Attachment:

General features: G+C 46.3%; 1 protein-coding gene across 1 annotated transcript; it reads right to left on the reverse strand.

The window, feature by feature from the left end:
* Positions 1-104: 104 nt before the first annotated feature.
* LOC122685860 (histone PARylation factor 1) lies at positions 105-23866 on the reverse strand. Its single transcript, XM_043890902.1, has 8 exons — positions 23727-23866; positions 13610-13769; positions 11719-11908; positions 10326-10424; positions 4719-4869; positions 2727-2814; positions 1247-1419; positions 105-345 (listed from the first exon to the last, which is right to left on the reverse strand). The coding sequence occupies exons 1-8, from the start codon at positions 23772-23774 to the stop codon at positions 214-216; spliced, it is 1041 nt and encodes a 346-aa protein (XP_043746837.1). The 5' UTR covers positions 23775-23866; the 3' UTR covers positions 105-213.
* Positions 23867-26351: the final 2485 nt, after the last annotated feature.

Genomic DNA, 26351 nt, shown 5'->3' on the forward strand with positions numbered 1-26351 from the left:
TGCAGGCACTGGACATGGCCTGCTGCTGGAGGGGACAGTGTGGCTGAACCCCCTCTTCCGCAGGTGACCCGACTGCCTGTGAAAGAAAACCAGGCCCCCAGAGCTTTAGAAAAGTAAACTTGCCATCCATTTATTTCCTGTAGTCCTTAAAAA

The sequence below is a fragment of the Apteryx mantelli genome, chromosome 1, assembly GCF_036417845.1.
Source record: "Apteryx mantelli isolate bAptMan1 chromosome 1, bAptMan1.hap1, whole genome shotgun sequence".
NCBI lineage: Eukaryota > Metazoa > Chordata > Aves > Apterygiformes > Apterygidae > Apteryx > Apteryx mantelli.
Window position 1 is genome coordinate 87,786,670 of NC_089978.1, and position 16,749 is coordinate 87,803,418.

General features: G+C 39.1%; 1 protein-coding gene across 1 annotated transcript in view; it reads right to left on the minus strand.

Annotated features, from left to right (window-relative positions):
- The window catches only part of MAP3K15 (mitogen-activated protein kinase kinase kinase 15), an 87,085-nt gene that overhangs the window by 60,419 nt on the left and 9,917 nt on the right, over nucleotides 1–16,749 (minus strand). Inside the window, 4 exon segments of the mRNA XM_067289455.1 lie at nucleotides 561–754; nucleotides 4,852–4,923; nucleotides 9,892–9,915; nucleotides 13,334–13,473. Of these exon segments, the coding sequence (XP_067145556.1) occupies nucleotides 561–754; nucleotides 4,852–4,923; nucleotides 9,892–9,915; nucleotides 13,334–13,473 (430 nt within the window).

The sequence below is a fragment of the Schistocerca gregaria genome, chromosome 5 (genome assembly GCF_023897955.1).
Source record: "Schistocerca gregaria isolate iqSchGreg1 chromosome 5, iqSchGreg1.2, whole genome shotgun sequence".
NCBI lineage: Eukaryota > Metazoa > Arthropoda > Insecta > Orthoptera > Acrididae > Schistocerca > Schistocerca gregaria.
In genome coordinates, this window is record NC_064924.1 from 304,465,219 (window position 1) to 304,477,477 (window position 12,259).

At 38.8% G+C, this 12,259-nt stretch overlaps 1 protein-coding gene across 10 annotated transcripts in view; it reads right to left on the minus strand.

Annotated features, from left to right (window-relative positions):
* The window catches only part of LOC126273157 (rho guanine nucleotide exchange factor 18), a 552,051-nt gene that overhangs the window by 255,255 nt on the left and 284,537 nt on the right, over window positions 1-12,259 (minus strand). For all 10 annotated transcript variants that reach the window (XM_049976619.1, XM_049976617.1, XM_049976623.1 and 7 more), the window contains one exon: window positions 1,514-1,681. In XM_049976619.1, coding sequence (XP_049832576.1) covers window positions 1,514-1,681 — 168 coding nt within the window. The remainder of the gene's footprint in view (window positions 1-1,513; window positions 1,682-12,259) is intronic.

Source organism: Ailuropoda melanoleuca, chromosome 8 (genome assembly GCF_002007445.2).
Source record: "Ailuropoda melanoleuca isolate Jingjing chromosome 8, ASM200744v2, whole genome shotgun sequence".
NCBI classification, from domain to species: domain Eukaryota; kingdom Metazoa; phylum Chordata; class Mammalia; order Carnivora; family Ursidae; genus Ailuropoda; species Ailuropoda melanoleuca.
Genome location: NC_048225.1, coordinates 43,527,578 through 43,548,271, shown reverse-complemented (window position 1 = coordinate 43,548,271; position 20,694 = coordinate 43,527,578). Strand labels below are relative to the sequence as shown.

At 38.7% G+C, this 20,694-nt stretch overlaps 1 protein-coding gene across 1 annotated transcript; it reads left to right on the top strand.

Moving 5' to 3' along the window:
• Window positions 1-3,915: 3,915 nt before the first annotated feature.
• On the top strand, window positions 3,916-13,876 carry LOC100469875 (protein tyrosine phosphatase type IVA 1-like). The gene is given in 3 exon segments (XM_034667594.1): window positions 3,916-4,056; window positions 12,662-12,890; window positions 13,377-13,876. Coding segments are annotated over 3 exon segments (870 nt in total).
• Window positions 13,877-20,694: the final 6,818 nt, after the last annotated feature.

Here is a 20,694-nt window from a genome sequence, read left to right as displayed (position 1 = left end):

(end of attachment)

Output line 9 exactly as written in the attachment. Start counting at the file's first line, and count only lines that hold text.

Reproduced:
Source record: "Apteryx mantelli isolate bAptMan1 chromosome 1, bAptMan1.hap1, whole genome shotgun sequence".